Jeff Flake Wants to Ban Funding for Edible Insect Research
Senator Jeff Flake (R-AZ), whose time in the Senate will be ending this year, did his best to make some waves with an anti-bug position.
Last week, Flake tweeted that he was attempting to get funding for research into edible insects barred.
I’m trying to get support for blocking taxpayer-funded-bug-for-food-research, but I’m hearing crickets… https://t.co/jNfRJ1zriE
— Jeff Flake (@JeffFlake) July 25, 2018
He was attempting to do this through an amendment to an upcoming appropriations bill but has yet to get any support. And for that, we’re glad. It’s a very stupid suggestion.
Flake announced last year that he would not seek reelection, so this might be one of his last actions. Over his career he has been painted as a fiscal conservative; he was one of 11 Congressmen back in 2005 to vote against supplying federal aid money to address damage left by Hurricane Katrina, though in 2002 he voted to authorize the wildly expensive Iraq War.
His proposal would have blocked taxpayer funding for research into edible insects; at the moment, the maximum amount of money that can go to one of those research projects is $100,000, so by government terms, this is very small potatoes. He stated in a brief interview to reporters that his objection was fiscal. “Why in the world?” he said. “I think the best they can do is about $38 a pound and you can buy beef or pork for you know, $3.80. So I just don’t see the sense.”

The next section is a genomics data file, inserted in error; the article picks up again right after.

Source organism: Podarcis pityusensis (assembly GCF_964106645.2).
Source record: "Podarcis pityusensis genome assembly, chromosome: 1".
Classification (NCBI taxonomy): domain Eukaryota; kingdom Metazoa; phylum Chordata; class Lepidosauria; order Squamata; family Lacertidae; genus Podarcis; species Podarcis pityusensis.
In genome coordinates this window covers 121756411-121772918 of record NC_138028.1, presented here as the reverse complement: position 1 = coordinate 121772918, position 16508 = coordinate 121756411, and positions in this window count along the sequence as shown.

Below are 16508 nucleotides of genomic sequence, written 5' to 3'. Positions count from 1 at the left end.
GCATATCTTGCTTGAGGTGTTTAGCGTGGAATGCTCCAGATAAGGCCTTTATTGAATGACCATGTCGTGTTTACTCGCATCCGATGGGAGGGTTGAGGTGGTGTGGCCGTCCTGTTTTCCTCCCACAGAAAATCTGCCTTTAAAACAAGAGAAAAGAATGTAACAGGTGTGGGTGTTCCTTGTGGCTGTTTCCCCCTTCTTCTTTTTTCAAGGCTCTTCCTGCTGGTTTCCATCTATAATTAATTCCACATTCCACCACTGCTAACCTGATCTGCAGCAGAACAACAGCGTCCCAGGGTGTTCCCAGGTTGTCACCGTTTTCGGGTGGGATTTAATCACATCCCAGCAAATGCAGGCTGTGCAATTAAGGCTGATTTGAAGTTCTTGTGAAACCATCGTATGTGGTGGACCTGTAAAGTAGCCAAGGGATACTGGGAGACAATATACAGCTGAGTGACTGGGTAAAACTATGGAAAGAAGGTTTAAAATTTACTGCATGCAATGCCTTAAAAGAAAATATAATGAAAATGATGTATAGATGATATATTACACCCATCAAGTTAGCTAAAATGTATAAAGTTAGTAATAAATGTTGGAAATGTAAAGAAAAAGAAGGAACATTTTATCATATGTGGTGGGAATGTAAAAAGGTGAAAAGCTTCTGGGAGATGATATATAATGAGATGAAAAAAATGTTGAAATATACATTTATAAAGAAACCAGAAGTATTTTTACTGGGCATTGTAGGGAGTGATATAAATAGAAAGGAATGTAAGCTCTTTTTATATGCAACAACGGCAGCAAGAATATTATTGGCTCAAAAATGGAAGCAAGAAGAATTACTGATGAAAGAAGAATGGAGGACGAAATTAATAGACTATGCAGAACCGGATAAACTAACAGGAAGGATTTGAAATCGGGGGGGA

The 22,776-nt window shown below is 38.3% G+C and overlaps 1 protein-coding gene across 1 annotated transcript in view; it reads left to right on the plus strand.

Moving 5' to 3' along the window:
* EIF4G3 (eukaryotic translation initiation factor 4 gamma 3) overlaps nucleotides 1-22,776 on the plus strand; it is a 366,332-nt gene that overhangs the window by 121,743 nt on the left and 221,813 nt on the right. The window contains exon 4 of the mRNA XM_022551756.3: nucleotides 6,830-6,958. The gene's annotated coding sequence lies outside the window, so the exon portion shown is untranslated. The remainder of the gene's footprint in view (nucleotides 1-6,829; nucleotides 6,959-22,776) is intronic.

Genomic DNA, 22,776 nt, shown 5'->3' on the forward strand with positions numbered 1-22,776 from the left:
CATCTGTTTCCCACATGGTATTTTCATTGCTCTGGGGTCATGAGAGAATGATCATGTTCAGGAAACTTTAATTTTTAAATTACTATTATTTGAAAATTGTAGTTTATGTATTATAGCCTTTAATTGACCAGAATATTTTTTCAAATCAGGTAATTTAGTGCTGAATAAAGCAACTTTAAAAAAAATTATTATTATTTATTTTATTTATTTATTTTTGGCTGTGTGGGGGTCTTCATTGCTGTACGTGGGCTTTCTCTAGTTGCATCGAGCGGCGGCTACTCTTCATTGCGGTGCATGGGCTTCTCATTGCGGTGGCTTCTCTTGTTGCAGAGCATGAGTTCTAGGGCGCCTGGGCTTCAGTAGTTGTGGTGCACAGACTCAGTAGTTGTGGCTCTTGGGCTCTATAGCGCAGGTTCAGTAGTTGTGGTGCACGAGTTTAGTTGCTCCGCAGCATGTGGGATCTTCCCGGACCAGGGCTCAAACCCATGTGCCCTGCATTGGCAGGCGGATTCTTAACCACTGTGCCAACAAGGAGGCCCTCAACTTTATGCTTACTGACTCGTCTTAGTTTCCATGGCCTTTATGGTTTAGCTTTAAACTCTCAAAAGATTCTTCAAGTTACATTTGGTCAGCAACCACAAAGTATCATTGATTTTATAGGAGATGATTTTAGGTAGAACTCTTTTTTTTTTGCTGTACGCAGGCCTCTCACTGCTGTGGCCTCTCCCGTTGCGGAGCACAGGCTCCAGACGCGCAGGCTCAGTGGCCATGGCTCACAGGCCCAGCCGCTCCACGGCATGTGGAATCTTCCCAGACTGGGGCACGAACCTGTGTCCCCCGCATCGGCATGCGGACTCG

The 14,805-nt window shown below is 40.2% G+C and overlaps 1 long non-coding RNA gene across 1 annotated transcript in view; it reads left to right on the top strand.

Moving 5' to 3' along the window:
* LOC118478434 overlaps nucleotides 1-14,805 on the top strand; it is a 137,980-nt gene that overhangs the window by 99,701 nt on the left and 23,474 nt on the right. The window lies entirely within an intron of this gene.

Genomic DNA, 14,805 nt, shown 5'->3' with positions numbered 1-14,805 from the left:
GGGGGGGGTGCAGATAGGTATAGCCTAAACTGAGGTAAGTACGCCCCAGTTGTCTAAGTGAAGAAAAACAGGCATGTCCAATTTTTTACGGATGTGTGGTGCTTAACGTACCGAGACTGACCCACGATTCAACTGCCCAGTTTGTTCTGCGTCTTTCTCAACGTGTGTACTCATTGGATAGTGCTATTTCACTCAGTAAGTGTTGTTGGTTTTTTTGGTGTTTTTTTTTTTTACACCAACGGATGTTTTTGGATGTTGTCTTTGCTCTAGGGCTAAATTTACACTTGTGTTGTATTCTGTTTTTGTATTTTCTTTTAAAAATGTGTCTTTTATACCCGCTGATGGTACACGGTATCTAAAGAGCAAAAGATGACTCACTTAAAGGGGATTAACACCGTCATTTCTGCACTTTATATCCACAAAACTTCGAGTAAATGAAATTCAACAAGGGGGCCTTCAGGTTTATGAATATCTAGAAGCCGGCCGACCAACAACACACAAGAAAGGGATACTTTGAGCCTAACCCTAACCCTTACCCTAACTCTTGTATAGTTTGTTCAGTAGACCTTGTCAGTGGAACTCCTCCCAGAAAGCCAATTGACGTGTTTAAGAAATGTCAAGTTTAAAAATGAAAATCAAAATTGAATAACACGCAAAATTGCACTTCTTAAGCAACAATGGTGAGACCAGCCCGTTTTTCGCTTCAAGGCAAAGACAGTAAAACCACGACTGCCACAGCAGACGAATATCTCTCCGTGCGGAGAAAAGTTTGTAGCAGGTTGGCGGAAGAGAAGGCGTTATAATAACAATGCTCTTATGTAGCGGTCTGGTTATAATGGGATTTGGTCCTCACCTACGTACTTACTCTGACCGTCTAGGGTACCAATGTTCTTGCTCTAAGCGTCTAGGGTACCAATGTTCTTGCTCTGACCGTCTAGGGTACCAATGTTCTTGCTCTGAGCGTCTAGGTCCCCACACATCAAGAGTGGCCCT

Edible insects are a very small market here in the U.S., though they’re substantially more popular in many other countries, primarily in Latin America, Africa, Asia, and Europe. The reasons for promoting research into edible insects are not new, and not controversial: insects like crickets are higher in protein than beef, lower in fat, are fantastically versatile (try making flour out of pork), and by the pound, are far more environmentally friendly in terms of land use, water use, and energy use. They require less feed, emit fewer emissions, and have no issues with being fed organic waste. The United Nations thinks promoting edible insects in places where they aren’t currently popular is a great idea. And the price per pound, obviously, is due to a small (if growing) market and a lack of gigantic infrastructure dedicated to promoting it, as in the beef and pork industries.
Comments on Twitter immediately informed Flake of these facts, including many from the small businesses who have been helped by the grants.
@USDA_NIFA grants are awarded in a rigorous selection, ensuring aligned w/ agency priorities w/ solid scientific backing and commercial potential. Important to avoid hypocrisy re:funding in Ag with $13B new subsidies that are only needed b/c unnecessary trade war
— Tiny Farms (@tiny_farms) July 27, 2018
Why block agricultural progress? Especially when it can help personal nutrition, food security, and sustainability?
— North Star Crickets (@NSCrickets) July 28, 2018
This goes beyond an assault on insect farming. Why would our government restrict funding to any new and promising solution to a major problem facing our nation?
— Entosense (@entosense) July 26, 2018
Our crickets taste like sunflower seeds
— Cowboy Cricket Farms (@CowboyCrickets) July 28, 2018
We’ll keep you updated, but thankfully it appears Flake is not getting anywhere with this amendment.